Article  Google Scholar 

  4. Aragon D (2006) Evaluation of nursing work effort and perceptions about blood glucose testing in tight glycemic control. Am J Crit Care 15:370–377

    PubMed  Google Scholar 

  5. Karon BS, Boyd JC, Klee GG (2010) Glucose meter performance criteria for tight glycemic control estimated by simulation modeling. Clin Chem 56:1091–1097

    Article  CAS  PubMed  Google Scholar 

  6. Dungan K, Chapman J, Braithwaite SS, Buse J (2007) Glucose measurement: confounding issues in setting targets for inpatient management. Diabetes Care 30:403–409

    Article  PubMed  Google Scholar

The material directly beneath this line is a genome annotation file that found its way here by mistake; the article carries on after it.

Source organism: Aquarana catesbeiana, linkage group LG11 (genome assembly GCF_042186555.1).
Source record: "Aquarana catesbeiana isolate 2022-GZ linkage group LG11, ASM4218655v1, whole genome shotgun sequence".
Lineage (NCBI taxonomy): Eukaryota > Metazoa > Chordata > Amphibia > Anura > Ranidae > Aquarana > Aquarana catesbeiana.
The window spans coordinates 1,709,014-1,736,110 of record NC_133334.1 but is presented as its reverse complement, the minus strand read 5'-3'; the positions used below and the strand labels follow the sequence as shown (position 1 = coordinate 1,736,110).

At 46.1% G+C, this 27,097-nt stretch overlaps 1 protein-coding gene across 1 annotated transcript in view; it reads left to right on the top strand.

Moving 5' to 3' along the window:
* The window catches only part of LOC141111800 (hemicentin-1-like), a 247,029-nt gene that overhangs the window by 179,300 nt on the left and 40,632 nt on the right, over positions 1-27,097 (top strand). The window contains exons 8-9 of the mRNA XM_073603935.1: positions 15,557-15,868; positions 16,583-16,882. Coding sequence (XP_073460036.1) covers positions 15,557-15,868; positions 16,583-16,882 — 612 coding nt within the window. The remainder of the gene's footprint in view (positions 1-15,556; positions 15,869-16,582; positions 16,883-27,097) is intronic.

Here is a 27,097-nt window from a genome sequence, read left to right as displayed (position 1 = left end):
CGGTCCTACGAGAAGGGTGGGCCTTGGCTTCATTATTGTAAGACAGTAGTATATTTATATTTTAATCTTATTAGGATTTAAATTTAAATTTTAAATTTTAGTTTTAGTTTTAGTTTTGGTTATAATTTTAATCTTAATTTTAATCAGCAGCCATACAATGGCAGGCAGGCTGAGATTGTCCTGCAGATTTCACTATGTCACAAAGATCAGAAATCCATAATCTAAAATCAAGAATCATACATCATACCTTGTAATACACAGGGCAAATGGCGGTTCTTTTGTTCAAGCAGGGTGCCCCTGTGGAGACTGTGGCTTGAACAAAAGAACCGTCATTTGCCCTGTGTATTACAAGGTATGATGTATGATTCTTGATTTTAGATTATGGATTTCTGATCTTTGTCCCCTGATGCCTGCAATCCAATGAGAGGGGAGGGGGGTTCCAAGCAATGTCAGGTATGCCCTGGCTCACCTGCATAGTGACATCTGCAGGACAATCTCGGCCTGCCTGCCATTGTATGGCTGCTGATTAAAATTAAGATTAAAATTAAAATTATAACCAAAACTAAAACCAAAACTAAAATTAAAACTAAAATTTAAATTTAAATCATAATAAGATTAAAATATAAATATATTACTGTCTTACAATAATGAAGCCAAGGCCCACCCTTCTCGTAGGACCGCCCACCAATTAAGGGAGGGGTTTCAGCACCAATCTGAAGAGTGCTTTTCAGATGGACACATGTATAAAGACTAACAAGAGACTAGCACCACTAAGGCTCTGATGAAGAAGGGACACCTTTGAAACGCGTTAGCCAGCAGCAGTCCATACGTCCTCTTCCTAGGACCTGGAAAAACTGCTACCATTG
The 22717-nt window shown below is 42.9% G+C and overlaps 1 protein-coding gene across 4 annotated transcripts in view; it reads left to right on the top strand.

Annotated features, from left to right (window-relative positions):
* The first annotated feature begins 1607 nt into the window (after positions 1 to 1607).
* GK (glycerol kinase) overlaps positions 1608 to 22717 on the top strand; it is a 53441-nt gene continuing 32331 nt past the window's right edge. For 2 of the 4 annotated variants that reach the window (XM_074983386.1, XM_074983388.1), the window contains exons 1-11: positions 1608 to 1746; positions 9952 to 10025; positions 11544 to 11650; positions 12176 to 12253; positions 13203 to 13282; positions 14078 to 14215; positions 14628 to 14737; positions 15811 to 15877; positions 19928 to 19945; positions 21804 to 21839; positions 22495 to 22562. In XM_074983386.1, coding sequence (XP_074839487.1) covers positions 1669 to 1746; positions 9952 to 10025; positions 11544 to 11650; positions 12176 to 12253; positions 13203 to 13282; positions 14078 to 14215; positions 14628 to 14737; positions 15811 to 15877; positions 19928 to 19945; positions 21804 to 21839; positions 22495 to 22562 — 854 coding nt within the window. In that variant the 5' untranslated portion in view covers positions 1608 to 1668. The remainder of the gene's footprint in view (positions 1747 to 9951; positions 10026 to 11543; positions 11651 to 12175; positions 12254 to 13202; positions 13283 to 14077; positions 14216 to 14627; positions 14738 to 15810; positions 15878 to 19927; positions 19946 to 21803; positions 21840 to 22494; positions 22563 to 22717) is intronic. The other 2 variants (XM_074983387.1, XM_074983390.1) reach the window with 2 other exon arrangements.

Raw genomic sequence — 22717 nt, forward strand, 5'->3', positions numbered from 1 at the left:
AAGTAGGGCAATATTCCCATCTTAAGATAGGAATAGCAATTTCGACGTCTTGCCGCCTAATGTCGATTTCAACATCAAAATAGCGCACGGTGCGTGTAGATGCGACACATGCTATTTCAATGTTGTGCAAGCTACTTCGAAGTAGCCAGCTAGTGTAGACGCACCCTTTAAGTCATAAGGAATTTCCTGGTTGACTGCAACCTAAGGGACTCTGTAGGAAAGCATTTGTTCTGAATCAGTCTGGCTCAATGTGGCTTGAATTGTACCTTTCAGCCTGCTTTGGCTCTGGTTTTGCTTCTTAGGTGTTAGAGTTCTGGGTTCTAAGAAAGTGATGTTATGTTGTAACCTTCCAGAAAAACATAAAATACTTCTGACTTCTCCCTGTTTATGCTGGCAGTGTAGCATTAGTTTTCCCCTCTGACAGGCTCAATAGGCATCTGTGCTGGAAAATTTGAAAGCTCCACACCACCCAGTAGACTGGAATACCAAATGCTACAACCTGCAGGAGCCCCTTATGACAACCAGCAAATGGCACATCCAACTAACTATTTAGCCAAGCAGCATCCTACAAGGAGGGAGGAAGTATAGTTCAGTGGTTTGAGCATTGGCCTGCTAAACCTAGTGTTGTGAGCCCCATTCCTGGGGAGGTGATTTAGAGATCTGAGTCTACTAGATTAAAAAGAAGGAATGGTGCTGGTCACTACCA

7. Klonoff DC (2012) Overview of fluorescence glucose sensing: a technology with a bright future. J Diabetes Sci Technol 6:1242–1250

    Article  PubMed Central  PubMed  Google Scholar 

  8. Magarian P, Sterling B (2009) Plasma-generating glucose monitor accuracy demonstrated in an animal model. J Diabetes Sci Technol 3:1411–1418

    Article  PubMed Central  PubMed  Google Scholar 

  9. D’Orazio P, Burnett RW, Fogh-Andersen N et al (2006) Approved IFCC recommendation on reporting results for blood glucose: International Federation of Clinical Chemistry and Laboratory Medicine Scientific Division, Working Group on Selective Electrodes and Point-of-Care Testing (IFCC-SD-WG-SEPOCT). Clin Chem Lab Med 44:1486–1490

    PubMed  Google Scholar 

  10. Finfer S, Wernerman J, Preiser JC et al (2013) Clinical review: Consensus recommendations on measurement of blood glucose and reporting glycemic control in critically ill adults. Crit Care 17:229